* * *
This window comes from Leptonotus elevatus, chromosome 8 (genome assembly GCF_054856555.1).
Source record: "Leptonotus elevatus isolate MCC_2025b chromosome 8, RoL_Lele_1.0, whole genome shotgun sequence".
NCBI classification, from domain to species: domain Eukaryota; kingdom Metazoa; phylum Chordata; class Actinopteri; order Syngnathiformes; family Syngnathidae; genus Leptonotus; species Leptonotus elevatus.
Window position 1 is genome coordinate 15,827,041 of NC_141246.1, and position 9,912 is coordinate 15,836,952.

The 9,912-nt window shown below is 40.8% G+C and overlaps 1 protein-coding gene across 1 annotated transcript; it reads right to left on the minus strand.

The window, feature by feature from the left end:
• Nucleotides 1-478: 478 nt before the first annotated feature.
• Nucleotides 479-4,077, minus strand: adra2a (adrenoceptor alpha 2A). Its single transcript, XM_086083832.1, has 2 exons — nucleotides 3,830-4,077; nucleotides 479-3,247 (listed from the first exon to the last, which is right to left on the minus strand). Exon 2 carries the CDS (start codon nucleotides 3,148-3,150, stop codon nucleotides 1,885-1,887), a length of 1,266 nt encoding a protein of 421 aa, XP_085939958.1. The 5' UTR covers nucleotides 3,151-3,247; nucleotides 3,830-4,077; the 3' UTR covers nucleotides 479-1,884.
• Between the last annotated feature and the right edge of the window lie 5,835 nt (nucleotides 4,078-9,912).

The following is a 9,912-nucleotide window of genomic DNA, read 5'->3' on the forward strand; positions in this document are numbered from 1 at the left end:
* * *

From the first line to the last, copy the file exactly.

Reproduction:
This window comes from Leptonotus elevatus, chromosome 8 (genome assembly GCF_054856555.1).
Source record: "Leptonotus elevatus isolate MCC_2025b chromosome 8, RoL_Lele_1.0, whole genome shotgun sequence".
NCBI classification, from domain to species: domain Eukaryota; kingdom Metazoa; phylum Chordata; class Actinopteri; order Syngnathiformes; family Syngnathidae; genus Leptonotus; species Leptonotus elevatus.
Window position 1 is genome coordinate 15,827,041 of NC_141246.1, and position 9,912 is coordinate 15,836,952.

The 9,912-nt window shown below is 40.8% G+C and overlaps 1 protein-coding gene across 1 annotated transcript; it reads right to left on the minus strand.

The window, feature by feature from the left end:
• Nucleotides 1-478: 478 nt before the first annotated feature.
• Nucleotides 479-4,077, minus strand: adra2a (adrenoceptor alpha 2A). Its single transcript, XM_086083832.1, has 2 exons — nucleotides 3,830-4,077; nucleotides 479-3,247 (listed from the first exon to the last, which is right to left on the minus strand). Exon 2 carries the CDS (start codon nucleotides 3,148-3,150, stop codon nucleotides 1,885-1,887), a length of 1,266 nt encoding a protein of 421 aa, XP_085939958.1. The 5' UTR covers nucleotides 3,151-3,247; nucleotides 3,830-4,077; the 3' UTR covers nucleotides 479-1,884.
• Between the last annotated feature and the right edge of the window lie 5,835 nt (nucleotides 4,078-9,912).

The following is a 9,912-nucleotide window of genomic DNA, read 5'->3' on the forward strand; positions in this document are numbered from 1 at the left end: